My intention has always been to inspire a healthy lifestyle. After trying out a 10km run at last year’s Standard Chartered marathon, I decided to challenge myself to a half marathon at the just concluded Nairobi City Marathon. Sure, my brain may be convinced that I’m still a vibrant 25 years old, my body-well, it hurts almost all the time. At 45 and weighing in at 99.9Kg, I doubt it was a wise move. But I am so proud that I took the challenge.
Like millions of runners, I’ve never been a serious competitor, but like those others, that doesn’t keep me from enjoying the thrill of a big city run. Whether you run for the endorphins or the T-shirt, or the scenery or for the medal, you are better than all the others who are still procrastinating about it. Although my intention has always been to inspire a healthy lifestyle, I have never enjoyed running as much as I enjoy other forms of exercise. Here are some of my greatest lessons from the experience.
Preparing for a marathon involves setting specific goals, such as finishing within a certain time or improving personal records. It teaches you the importance of setting realistic and achievable goals, breaking them into smaller milestones, and working towards them consistently. My goal was to run the 21km under two hours. I managed a personal best record of two hours 24 minutes and aim to improve that in an upcoming Standard Chartered marathon coming up in October.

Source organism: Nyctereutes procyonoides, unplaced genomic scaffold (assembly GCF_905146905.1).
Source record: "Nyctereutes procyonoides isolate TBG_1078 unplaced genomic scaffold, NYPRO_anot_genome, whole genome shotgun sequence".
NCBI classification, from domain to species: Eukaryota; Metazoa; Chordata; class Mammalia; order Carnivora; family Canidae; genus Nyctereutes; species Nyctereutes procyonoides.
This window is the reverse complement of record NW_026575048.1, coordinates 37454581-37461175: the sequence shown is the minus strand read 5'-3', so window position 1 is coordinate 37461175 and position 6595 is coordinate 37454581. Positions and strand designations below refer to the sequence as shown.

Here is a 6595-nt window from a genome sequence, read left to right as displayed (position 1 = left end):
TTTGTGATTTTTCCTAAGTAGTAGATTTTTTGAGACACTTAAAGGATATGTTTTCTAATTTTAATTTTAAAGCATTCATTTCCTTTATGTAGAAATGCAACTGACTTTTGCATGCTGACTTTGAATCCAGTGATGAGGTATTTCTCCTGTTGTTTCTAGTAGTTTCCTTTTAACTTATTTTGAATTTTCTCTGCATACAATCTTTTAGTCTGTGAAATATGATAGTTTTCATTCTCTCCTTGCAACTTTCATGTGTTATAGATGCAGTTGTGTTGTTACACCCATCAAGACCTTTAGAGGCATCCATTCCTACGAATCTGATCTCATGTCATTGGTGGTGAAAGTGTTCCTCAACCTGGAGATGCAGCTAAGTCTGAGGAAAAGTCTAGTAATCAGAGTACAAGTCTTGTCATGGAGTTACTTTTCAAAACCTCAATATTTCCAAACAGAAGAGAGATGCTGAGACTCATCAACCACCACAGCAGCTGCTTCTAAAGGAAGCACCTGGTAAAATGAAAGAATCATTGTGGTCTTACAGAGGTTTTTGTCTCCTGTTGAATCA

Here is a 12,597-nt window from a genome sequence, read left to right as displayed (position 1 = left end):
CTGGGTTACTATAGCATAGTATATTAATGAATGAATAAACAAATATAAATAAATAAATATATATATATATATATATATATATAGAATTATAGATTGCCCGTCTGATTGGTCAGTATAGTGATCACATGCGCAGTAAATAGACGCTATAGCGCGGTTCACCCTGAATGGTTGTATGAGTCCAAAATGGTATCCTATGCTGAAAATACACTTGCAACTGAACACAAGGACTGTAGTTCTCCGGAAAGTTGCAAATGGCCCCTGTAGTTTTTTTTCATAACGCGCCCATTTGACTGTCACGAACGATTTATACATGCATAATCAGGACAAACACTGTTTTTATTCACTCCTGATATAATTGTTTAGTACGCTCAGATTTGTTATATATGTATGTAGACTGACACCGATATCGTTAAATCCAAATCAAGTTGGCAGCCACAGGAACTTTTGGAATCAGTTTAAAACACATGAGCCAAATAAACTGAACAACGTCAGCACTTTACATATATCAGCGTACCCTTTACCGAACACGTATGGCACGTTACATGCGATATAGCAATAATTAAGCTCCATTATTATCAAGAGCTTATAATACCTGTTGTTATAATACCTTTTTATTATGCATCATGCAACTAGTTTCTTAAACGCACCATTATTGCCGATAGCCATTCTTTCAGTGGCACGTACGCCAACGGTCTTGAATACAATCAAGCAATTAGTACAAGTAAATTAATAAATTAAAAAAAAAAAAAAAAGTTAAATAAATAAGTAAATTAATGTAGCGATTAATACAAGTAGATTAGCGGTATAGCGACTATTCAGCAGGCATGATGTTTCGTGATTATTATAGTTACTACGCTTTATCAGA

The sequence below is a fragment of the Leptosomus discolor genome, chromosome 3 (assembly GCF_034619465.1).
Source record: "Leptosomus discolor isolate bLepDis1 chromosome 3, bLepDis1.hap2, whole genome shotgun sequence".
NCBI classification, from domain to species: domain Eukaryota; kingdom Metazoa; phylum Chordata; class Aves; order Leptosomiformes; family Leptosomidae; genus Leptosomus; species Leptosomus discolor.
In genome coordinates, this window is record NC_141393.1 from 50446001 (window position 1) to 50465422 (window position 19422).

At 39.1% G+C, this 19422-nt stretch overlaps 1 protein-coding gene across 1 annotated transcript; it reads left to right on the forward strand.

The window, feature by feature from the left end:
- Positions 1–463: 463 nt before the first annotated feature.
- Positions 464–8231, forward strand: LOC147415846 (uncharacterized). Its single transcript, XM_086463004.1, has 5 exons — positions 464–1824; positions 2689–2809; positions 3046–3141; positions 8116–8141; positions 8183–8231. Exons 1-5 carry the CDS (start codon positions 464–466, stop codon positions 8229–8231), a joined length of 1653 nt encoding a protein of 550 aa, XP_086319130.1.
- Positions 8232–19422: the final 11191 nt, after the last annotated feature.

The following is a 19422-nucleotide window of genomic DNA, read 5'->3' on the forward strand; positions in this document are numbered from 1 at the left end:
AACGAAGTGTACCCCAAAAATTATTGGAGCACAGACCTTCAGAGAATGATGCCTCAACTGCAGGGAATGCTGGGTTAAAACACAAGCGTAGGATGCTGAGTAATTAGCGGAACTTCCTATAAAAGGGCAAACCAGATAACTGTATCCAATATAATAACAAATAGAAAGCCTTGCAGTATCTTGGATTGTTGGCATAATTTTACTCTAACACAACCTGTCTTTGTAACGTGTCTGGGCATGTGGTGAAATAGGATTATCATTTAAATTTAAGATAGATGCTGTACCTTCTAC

Goals help reinforce motivation and working towards a goal fuels changes in behaviors that are needed to achieve that goal. A goal needs to be a little tough so that it provides the proper motivation for achieving it. Set the goal, do the analysis and put in the work. Don’t just wake up on race day and run. Start off with walks, jogs, walk jogs then build up to short runs before attempting a short race.
Among the many strategies that could help clients learn how to not only make exercise a regular habit, but also use it to change their lives in meaningful ways, is proper goal setting. Goals are an important part of the fitness journey and are typically why clients seek out our services as health and exercise professionals.Joe Decker.
Health And Well-being.
Training for a marathon requires adopting a healthy lifestyle, including regular exercise, balanced nutrition, and adequate rest. It teaches you the importance of taking care of your physical and mental well-being, leading to improved overall health. Preparing for a marathon requires that you build endurance over time through regular practice and disciplined training schedules. It taught me the value of discipline, consistency, and hard work in achieving long-term goals. Other than our 4 weekly gym sessions, we did several Saturday runs. I had to get to bed early, stayed well hydrated and monitored most of what I ate prior to the race.
Teamwork And Support.
Marathons often have a strong sense of community, with fellow runners, volunteers, and supporters cheering you on. I stopped to help stretch a stranger who had some calf cramps along the way. It teaches you the importance of teamwork, camaraderie, and the support of others. I realized that achieving my goals became easier because I had a strong support system around me. When people of a variety of backgrounds, races, ages come together for a hard workout, a strong of community and lasting friendships are formed. I even met with a friend that I hadn’t seen for over twenty five years.